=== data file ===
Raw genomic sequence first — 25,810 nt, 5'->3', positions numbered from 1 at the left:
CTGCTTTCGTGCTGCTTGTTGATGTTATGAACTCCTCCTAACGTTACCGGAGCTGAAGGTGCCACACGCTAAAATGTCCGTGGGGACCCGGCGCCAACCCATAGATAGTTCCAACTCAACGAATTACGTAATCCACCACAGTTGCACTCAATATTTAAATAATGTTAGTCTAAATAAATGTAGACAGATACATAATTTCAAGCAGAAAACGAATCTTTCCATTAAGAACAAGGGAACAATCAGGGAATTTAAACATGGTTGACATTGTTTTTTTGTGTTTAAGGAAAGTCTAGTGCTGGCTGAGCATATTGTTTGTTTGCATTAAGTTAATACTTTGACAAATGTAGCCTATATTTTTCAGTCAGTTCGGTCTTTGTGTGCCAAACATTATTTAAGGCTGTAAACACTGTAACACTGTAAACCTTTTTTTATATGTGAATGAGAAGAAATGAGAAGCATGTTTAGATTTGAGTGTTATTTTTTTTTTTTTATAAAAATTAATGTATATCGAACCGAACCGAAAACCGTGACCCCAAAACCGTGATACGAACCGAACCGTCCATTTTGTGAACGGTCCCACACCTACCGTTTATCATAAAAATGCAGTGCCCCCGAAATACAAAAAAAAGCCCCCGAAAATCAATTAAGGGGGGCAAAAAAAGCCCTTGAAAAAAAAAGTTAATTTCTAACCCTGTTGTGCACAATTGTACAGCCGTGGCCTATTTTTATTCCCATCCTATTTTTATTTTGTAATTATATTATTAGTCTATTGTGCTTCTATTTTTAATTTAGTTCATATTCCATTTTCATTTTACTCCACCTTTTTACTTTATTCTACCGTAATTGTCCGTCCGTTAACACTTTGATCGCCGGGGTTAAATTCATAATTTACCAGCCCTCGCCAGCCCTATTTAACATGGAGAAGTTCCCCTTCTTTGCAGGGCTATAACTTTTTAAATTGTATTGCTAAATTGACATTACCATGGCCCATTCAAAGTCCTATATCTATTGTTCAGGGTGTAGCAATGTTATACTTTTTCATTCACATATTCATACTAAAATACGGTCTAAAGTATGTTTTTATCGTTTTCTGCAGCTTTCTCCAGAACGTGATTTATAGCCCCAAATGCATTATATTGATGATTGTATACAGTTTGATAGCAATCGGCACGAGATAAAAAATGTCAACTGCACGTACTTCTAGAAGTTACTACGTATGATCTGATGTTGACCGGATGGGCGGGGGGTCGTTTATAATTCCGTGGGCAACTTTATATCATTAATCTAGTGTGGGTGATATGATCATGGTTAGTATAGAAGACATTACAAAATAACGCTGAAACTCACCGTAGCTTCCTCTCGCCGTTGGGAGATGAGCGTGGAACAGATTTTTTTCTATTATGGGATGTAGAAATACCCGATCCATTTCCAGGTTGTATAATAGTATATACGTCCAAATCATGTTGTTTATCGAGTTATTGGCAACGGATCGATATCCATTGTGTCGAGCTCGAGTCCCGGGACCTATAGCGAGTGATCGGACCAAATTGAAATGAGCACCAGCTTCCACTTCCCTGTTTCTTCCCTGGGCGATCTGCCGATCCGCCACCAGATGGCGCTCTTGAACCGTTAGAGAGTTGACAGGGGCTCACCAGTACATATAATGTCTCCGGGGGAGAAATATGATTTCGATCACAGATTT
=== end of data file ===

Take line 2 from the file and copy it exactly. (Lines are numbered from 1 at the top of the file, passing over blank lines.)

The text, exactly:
CTGCTTTCGTGCTGCTTGTTGATGTTATGAACTCCTCCTAACGTTACCGGAGCTGAAGGTGCCACACGCTAAAATGTCCGTGGGGACCCGGCGCCAACCCATAGATAGTTCCAACTCAACGAATTACGTAATCCACCACAGTTGCACTCAATATTTAAATAATGTTAGTCTAAATAAATGTAGACAGATACATAATTTCAAGCAGAAAACGAATCTTTCCATTAAGAACAAGGGAACAATCAGGGAATTTAAACATGGTTGACATTGTTTTTTTGTGTTTAAGGAAAGTCTAGTGCTGGCTGAGCATATTGTTTGTTTGCATTAAGTTAATACTTTGACAAATGTAGCCTATATTTTTCAGTCAGTTCGGTCTTTGTGTGCCAAACATTATTTAAGGCTGTAAACACTGTAACACTGTAAACCTTTTTTTATATGTGAATGAGAAGAAATGAGAAGCATGTTTAGATTTGAGTGTTATTTTTTTTTTTTTATAAAAATTAATGTATATCGAACCGAACCGAAAACCGTGACCCCAAAACCGTGATACGAACCGAACCGTCCATTTTGTGAACGGTCCCACACCTACCGTTTATCATAAAAATGCAGTGCCCCCGAAATACAAAAAAAAGCCCCCGAAAATCAATTAAGGGGGGCAAAAAAAGCCCTTGAAAAAAAAAGTTAATTTCTAACCCTGTTGTGCACAATTGTACAGCCGTGGCCTATTTTTATTCCCATCCTATTTTTATTTTGTAATTATATTATTAGTCTATTGTGCTTCTATTTTTAATTTAGTTCATATTCCATTTTCATTTTACTCCACCTTTTTACTTTATTCTACCGTAATTGTCCGTCCGTTAACACTTTGATCGCCGGGGTTAAATTCATAATTTACCAGCCCTCGCCAGCCCTATTTAACATGGAGAAGTTCCCCTTCTTTGCAGGGCTATAACTTTTTAAATTGTATTGCTAAATTGACATTACCATGGCCCATTCAAAGTCCTATATCTATTGTTCAGGGTGTAGCAATGTTATACTTTTTCATTCACATATTCATACTAAAATACGGTCTAAAGTATGTTTTTATCGTTTTCTGCAGCTTTCTCCAGAACGTGATTTATAGCCCCAAATGCATTATATTGATGATTGTATACAGTTTGATAGCAATCGGCACGAGATAAAAAATGTCAACTGCACGTACTTCTAGAAGTTACTACGTATGATCTGATGTTGACCGGATGGGCGGGGGGTCGTTTATAATTCCGTGGGCAACTTTATATCATTAATCTAGTGTGGGTGATATGATCATGGTTAGTATAGAAGACATTACAAAATAACGCTGAAACTCACCGTAGCTTCCTCTCGCCGTTGGGAGATGAGCGTGGAACAGATTTTTTTCTATTATGGGATGTAGAAATACCCGATCCATTTCCAGGTTGTATAATAGTATATACGTCCAAATCATGTTGTTTATCGAGTTATTGGCAACGGATCGATATCCATTGTGTCGAGCTCGAGTCCCGGGACCTATAGCGAGTGATCGGACCAAATTGAAATGAGCACCAGCTTCCACTTCCCTGTTTCTTCCCTGGGCGATCTGCCGATCCGCCACCAGATGGCGCTCTTGAACCGTTAGAGAGTTGACAGGGGCTCACCAGTACATATAATGTCTCCGGGGGAGAAATATGATTTCGATCACAGATTT